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Murray • Utah business groups are pushing to repeal a tax on health insurance companies that they say will get passed on to small businesses, but even the bill's co-sponsor, Rep. Mia Love, says getting the law changed may be unlikely.

Under a provision of the Affordable Care Act (ACA), popularly known as Obamacare, which took effect last year, health insurance companies are required to pay a new tax of about $11.3 billion this year.

Big, self-insured companies won't be affected, so it is smaller businesses — and, as a result, their workers — that will end up paying the tax, said David Davis, president of the Utah Retail Merchants Association.

Love is a co-sponsor of HR928, a bill that seeks to repeal the tax — one of several Republican-led efforts to dismantle Obamacare, including repeated House votes to dump the ACA.

The first-year congresswoman acknowledged Tuesday that a complete repeal of ACA is unlikely. The House has voted dozens of times to scrap or change the law, but the Senate has never gone along.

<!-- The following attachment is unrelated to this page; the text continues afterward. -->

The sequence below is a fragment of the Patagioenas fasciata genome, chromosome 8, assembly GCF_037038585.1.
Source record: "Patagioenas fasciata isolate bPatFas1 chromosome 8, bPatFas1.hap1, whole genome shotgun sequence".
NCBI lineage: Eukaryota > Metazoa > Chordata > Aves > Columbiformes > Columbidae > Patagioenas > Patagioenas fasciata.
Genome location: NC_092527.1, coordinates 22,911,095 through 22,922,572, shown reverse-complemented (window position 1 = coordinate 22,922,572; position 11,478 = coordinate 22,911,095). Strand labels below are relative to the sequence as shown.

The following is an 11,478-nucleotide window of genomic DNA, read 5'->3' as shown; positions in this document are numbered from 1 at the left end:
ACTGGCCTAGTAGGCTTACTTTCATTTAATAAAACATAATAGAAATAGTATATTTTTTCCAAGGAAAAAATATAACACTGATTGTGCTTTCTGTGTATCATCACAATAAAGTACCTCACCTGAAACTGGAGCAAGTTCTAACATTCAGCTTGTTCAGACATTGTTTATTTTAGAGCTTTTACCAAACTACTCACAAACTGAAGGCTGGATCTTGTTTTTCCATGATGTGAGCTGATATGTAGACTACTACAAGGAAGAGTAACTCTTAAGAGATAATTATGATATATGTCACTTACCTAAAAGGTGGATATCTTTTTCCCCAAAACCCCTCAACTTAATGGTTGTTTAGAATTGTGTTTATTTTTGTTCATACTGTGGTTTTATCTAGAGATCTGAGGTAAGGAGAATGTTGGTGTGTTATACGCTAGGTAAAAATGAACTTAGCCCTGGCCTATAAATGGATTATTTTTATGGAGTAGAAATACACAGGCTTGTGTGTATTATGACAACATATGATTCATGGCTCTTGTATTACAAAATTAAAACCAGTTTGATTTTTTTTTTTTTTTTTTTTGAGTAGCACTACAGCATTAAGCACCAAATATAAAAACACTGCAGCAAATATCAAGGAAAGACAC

"What we can do right now," Love said, "is take it and change it piece by piece."

Even that seems unlikely, she said, with President Barack Obama certain to veto changes to his signature health care law. But forcing the president to veto changes would show the public that it is the White House, not Congress, causing gridlock and obstruction.

"We were promised it's all going to be rainbows and daisies," Love said, "and actually we're getting just the opposite of that."

Small businesses can apply for a tax credit to offset the costs associated with the tax, but it covers only about a fifth of the expense, Davis said.

Candace Daly, of the National Federation of Independent Business, said that members of her organization that have applied for the credit haven't qualified.

Jeff Downward, owner of Francois D. College of Hair, Skin and Nails in Sandy, said he has seen his health care costs shoot up since Obamacare was passed. His own premiums have doubled, he said.

It's to the point that his employees can't afford any more health care costs, Downward said. "They're living paycheck to paycheck as it is."

The Obama administration has argued that the Affordable Care Act has had the opposite effect — helping 16.4 million Americans get health insurance and significantly reducing the growth in health care costs.

According to the White House, 2011-2013 saw the slowest growth in health expenditures on record. The slower growth means families are paying about $1,800 less a year for health insurance than if costs had continued on their earlier trajectory.

The bill, introduced in February, has 196 co-sponsors. It has not had a House committee hearing. Twitter: @RobertGehrke